In a decision that turns a bad situation even worse for the state of Illinois, the state’s Supreme Court unanimously declared a law to reduce the amount of pension benefits for state workers to be unconstitutional. The controversial law titled SB 1, signed in December, 2013 by then-Governor; Pat Quinn, reduced compounded cost-of-living increases for retirees, as well as raised the retirement age for current state workers. The state argued that budgetary turmoil necessitated the law, and that the financial crisis required a drastic response. In the May 8th ruling, however, all 7 justices found the law to be in violation of the Pension Protection clause in the state’s 1970 Constitution. Justice Lloyd Karmeier, writing the court’s opinion, states “The law was clear that the promised benefits would therefore have to be paid and that the responsibility for providing the state’s share of the necessary funding fell squarely on the legislature’s shoulders.” The remarks are not only pointed at the law itself, but also directed towards legislators who allowed a temporary sales tax increase, enacted in 2011, to expire on January 1st of this year. Illinois faces, by far, the worst budgetary crisis of any state, with a $105 billion total public retirement debt and a $6 billion budget deficit that must be balanced before the legislature adjourns for recess on May 31st. Additionally, the ruling could spell problems for Chicago and other municipalities in the state, who are also facing similar budgetary crises.
In response to the ruling, Republican Governor Bruce Rauner, who encouraged the sunsetting of the sales tax increase, is seeking to respond to the judicial challenge by introducing a Constitutional Amendment. Rauner’s spokesman, Lance Trovar said, “What is now clear is that a Constitutional Amendment clarifying the distinction between currently earned benefits and future benefits not yet earned, which would allow the state to move forward on common-sense pension reforms, should be part of any solution.” Expert consensus is that even if an amendment is passed, it will be tied up in litigation for many years. University of Illinois Public Affairs professor, Charles N. Wheeler III, calls such a proposal “irrelevant,” and says, “My prediction, based on what the court has said so far, is the amendment wouldn’t be constitutional for those in the system. You don’t need an amendment to do whatever you want to people who aren’t in the system yet.”
Conversely, Illinois’ AFL-CIO president, Michael T. Carrigan said, “We are thankful that the Supreme Court has unanimously upheld the will of the people, overturned this unfair and unconstitutional law, and protected the hard-earned life savings of teachers, police, firefighters, nurses, caregivers and other public service workers and retirees.” Rauner had already estimated the pension law’s savings as a $2.2 billion budget-gap filler, but now it is likely the only way to eliminate the shortfall is a tax increase. “This ensures that however we resolve this, the citizens of Illinois will be paying more for less service from the state of Illinois,” says University of Illinois professor emeritus, Kent Redfield. Unlike the federal government, states are required to balance their annual budget.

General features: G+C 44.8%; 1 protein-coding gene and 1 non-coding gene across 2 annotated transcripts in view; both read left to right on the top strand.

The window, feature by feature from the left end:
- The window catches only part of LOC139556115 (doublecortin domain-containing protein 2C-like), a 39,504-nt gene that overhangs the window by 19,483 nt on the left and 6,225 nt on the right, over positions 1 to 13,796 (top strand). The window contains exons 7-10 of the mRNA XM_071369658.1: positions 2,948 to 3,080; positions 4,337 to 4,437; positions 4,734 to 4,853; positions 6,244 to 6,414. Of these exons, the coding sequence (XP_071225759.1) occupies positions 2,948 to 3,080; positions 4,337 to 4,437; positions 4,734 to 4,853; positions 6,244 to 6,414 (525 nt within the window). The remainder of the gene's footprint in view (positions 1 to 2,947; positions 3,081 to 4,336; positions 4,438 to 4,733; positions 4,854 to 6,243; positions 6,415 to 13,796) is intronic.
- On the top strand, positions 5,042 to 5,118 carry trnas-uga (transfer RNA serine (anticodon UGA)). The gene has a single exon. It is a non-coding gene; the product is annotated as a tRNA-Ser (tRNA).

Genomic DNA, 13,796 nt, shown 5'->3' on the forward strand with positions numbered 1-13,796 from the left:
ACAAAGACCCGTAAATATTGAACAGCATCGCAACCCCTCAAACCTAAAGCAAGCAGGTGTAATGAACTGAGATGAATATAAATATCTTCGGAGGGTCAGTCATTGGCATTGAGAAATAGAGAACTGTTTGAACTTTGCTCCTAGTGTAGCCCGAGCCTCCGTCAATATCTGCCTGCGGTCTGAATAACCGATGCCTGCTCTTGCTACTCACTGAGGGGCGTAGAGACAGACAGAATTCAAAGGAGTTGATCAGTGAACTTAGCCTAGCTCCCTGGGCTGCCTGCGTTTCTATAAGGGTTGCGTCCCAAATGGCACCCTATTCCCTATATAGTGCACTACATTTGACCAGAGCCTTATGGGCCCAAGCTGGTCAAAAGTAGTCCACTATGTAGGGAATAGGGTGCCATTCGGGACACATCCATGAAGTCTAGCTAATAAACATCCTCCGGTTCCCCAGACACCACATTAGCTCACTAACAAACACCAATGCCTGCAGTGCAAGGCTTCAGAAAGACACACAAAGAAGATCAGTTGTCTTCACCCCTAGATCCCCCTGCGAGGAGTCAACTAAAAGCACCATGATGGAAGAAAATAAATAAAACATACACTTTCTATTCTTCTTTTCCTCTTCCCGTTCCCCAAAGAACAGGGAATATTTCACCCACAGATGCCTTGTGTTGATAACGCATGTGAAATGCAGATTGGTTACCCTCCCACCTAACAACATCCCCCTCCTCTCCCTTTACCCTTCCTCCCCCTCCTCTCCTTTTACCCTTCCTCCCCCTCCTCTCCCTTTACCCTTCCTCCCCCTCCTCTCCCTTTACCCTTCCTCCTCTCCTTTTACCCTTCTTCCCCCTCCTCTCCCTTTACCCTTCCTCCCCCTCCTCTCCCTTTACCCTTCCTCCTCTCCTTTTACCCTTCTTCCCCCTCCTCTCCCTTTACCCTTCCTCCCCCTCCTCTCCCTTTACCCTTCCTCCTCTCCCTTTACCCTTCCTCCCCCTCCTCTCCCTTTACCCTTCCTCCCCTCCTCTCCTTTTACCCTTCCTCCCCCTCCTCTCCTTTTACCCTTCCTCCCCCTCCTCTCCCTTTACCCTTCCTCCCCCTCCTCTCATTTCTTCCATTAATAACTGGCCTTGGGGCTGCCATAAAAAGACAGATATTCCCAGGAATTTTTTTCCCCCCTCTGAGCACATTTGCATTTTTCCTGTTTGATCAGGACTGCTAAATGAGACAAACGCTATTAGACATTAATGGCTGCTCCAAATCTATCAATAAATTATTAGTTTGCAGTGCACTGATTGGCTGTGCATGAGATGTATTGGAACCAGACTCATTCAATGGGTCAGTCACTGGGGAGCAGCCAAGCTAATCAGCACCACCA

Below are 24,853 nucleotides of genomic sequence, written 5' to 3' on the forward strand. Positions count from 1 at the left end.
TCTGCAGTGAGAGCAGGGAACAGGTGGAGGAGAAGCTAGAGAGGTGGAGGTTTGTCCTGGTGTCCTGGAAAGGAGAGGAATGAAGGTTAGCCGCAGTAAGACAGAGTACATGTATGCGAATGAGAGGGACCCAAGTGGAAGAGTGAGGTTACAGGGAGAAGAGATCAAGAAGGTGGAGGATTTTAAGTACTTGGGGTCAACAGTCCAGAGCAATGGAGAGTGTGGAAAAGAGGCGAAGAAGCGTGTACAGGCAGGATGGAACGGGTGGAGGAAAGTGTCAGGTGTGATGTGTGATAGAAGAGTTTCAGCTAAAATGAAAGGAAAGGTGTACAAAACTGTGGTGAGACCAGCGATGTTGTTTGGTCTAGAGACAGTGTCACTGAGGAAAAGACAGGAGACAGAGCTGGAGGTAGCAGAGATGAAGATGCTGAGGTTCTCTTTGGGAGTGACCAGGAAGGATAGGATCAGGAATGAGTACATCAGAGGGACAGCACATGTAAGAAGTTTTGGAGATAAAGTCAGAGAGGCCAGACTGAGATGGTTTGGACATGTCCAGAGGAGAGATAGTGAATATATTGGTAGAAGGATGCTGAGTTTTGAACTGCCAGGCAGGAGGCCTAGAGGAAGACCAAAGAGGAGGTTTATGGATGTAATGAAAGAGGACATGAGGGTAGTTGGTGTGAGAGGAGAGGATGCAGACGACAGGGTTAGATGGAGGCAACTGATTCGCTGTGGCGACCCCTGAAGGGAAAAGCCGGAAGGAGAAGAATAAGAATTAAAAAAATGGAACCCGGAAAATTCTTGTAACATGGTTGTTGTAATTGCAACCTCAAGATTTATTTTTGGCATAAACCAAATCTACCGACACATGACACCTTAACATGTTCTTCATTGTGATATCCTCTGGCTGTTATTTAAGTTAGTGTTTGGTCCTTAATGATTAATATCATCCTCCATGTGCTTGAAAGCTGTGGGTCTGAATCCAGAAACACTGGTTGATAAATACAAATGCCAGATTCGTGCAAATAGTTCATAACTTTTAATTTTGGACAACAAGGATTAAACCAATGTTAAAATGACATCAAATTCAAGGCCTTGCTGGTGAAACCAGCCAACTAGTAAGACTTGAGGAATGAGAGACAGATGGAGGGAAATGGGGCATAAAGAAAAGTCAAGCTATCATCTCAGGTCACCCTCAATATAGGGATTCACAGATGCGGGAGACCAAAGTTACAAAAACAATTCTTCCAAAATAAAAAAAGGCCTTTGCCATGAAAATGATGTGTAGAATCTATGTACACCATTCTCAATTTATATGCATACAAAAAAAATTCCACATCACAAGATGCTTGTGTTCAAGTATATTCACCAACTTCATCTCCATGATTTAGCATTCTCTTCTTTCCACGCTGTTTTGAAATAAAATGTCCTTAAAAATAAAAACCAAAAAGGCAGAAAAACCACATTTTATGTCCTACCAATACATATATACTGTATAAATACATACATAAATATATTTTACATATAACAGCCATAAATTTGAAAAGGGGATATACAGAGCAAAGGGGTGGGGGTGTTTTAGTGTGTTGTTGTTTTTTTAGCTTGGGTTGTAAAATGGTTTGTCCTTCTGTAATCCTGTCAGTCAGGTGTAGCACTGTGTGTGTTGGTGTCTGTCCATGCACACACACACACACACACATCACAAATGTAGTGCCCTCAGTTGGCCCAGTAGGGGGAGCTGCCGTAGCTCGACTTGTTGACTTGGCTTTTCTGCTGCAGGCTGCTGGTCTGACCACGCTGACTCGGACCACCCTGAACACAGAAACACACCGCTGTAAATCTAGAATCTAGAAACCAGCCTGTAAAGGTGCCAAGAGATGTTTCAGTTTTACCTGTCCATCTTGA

The ruling may have far-reaching consequences outside of Springfield. Most apparently, is the crisis for the city of Chicago, where Mayor Rahm Emmanuel has also enacted similar pension reforms to those in SB 1. Emmanuel, who is facing several lawsuits from unions and retirees, will likely lose much leverage in the litigation due to the decision. Like at the state-level, the ruling will likely send city administrators into a frenzy in an attempt to fix the city’s major budget crisis. Chicago Sun-Times journalist, Natasha Korecki notes, that the decision offers political cover for raising taxes. The decision could also set a precedent against the recent trend of “budget-slashing” governors like Rauner and more famously, Wisconsin’s Scott Walker, backing them off of using state pensions as a campaign piñata if their state has similar constitutional protections. However, in the same manner, it could also add both pause and leverage in negotiations between government and public employees’ unions going forward, using the ruling and the resulting budgetary malaise as concrete evidence to justify stingier concessions.
Chicago Tribune – Rick Pearson and Kim Geiger
Chicago Sun-Times – Natasha Korecki/AP
Reason – Scott Shackford